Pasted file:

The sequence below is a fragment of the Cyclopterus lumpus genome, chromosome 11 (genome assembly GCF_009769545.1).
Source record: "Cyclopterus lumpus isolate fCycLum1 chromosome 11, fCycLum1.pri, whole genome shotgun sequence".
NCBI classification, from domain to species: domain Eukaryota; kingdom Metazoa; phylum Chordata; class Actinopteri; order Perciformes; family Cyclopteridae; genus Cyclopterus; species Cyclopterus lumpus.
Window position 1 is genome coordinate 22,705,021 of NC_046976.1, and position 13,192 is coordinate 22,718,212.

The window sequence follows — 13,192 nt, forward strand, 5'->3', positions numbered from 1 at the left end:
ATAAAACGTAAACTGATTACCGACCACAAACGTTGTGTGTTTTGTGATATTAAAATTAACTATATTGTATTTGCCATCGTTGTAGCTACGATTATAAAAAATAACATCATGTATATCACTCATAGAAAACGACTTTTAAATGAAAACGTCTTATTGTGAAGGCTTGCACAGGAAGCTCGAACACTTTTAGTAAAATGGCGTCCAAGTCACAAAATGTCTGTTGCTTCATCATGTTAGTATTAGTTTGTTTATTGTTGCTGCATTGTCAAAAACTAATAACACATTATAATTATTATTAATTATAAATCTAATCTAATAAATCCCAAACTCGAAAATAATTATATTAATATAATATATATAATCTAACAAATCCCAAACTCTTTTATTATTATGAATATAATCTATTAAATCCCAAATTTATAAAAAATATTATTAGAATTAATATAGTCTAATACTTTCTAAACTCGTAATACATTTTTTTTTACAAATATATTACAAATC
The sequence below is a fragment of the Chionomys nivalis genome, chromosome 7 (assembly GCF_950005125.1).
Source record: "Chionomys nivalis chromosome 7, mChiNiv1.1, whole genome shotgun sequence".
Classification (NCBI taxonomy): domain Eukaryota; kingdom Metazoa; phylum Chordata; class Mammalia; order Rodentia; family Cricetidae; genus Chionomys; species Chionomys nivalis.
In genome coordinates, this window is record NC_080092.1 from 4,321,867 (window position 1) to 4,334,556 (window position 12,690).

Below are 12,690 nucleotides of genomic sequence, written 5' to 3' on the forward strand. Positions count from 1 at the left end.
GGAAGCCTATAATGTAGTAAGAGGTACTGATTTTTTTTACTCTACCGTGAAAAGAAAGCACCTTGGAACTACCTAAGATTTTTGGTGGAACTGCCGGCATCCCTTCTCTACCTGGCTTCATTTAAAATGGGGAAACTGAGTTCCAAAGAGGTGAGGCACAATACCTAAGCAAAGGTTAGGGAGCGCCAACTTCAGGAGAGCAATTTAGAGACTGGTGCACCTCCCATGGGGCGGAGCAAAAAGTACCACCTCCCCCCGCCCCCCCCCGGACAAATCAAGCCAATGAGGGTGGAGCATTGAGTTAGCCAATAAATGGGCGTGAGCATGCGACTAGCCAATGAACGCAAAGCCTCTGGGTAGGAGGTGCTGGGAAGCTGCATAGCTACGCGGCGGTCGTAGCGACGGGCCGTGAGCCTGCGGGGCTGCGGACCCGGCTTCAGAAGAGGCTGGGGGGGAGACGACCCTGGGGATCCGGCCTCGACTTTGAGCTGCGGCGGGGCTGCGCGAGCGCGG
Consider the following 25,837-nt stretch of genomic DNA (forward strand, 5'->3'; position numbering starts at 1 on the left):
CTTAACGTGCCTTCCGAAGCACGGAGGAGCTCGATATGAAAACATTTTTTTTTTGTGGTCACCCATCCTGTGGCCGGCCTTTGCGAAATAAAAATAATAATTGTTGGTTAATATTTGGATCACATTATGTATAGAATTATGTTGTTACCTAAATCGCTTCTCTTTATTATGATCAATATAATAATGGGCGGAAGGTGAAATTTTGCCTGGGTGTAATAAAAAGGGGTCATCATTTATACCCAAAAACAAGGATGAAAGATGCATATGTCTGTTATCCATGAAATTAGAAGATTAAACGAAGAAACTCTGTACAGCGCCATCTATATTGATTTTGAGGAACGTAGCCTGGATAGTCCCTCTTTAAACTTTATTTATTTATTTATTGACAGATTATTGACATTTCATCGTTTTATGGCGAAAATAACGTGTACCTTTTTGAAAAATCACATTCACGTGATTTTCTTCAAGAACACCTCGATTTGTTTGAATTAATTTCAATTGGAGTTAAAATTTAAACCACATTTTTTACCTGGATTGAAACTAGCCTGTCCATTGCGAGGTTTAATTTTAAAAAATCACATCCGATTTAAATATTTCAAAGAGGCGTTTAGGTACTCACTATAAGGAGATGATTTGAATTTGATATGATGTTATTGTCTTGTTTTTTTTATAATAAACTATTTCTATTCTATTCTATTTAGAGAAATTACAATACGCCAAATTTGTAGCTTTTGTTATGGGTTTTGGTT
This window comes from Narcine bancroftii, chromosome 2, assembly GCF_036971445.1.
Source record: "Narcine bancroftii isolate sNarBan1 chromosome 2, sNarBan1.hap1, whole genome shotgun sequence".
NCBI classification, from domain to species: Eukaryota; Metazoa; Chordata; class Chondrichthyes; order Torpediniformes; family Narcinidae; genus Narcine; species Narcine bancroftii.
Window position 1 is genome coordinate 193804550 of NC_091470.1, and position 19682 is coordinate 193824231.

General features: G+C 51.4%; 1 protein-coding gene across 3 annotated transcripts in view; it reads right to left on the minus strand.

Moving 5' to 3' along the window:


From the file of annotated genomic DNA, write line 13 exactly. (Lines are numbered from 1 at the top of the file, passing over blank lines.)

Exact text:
Consider the following 25,837-nt stretch of genomic DNA (forward strand, 5'->3'; position numbering starts at 1 on the left):